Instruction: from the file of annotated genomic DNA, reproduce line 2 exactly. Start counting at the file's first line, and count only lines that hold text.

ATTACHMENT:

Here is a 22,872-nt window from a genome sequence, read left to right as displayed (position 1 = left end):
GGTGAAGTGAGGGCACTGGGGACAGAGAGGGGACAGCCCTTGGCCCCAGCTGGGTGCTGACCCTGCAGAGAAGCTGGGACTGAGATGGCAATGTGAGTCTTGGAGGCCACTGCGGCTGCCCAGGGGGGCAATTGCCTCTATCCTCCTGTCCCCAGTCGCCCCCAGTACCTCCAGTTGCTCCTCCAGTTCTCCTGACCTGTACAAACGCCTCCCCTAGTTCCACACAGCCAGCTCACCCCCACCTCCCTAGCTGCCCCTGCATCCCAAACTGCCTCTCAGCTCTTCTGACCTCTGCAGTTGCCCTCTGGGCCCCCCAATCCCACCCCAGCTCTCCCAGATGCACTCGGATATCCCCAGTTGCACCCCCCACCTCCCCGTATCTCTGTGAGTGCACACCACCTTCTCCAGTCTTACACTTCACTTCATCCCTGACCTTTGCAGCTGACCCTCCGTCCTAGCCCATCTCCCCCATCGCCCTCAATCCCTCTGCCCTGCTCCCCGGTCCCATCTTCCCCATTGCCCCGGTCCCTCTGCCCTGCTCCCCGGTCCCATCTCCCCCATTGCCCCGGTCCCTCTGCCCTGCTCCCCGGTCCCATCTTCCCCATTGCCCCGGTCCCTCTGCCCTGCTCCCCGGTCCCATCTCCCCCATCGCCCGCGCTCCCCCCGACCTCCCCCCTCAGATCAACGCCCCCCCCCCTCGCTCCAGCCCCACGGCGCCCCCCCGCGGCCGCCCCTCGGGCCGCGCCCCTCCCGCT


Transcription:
GGTGAAGTGAGGGCACTGGGGACAGAGAGGGGACAGCCCTTGGCCCCAGCTGGGTGCTGACCCTGCAGAGAAGCTGGGACTGAGATGGCAATGTGAGTCTTGGAGGCCACTGCGGCTGCCCAGGGGGGCAATTGCCTCTATCCTCCTGTCCCCAGTCGCCCCCAGTACCTCCAGTTGCTCCTCCAGTTCTCCTGACCTGTACAAACGCCTCCCCTAGTTCCACACAGCCAGCTCACCCCCACCTCCCTAGCTGCCCCTGCATCCCAAACTGCCTCTCAGCTCTTCTGACCTCTGCAGTTGCCCTCTGGGCCCCCCAATCCCACCCCAGCTCTCCCAGATGCACTCGGATATCCCCAGTTGCACCCCCCACCTCCCCGTATCTCTGTGAGTGCACACCACCTTCTCCAGTCTTACACTTCACTTCATCCCTGACCTTTGCAGCTGACCCTCCGTCCTAGCCCATCTCCCCCATCGCCCTCAATCCCTCTGCCCTGCTCCCCGGTCCCATCTTCCCCATTGCCCCGGTCCCTCTGCCCTGCTCCCCGGTCCCATCTCCCCCATTGCCCCGGTCCCTCTGCCCTGCTCCCCGGTCCCATCTTCCCCATTGCCCCGGTCCCTCTGCCCTGCTCCCCGGTCCCATCTCCCCCATCGCCCGCGCTCCCCCCGACCTCCCCCCTCAGATCAACGCCCCCCCCCCTCGCTCCAGCCCCACGGCGCCCCCCCGCGGCCGCCCCTCGGGCCGCGCCCCTCCCGCT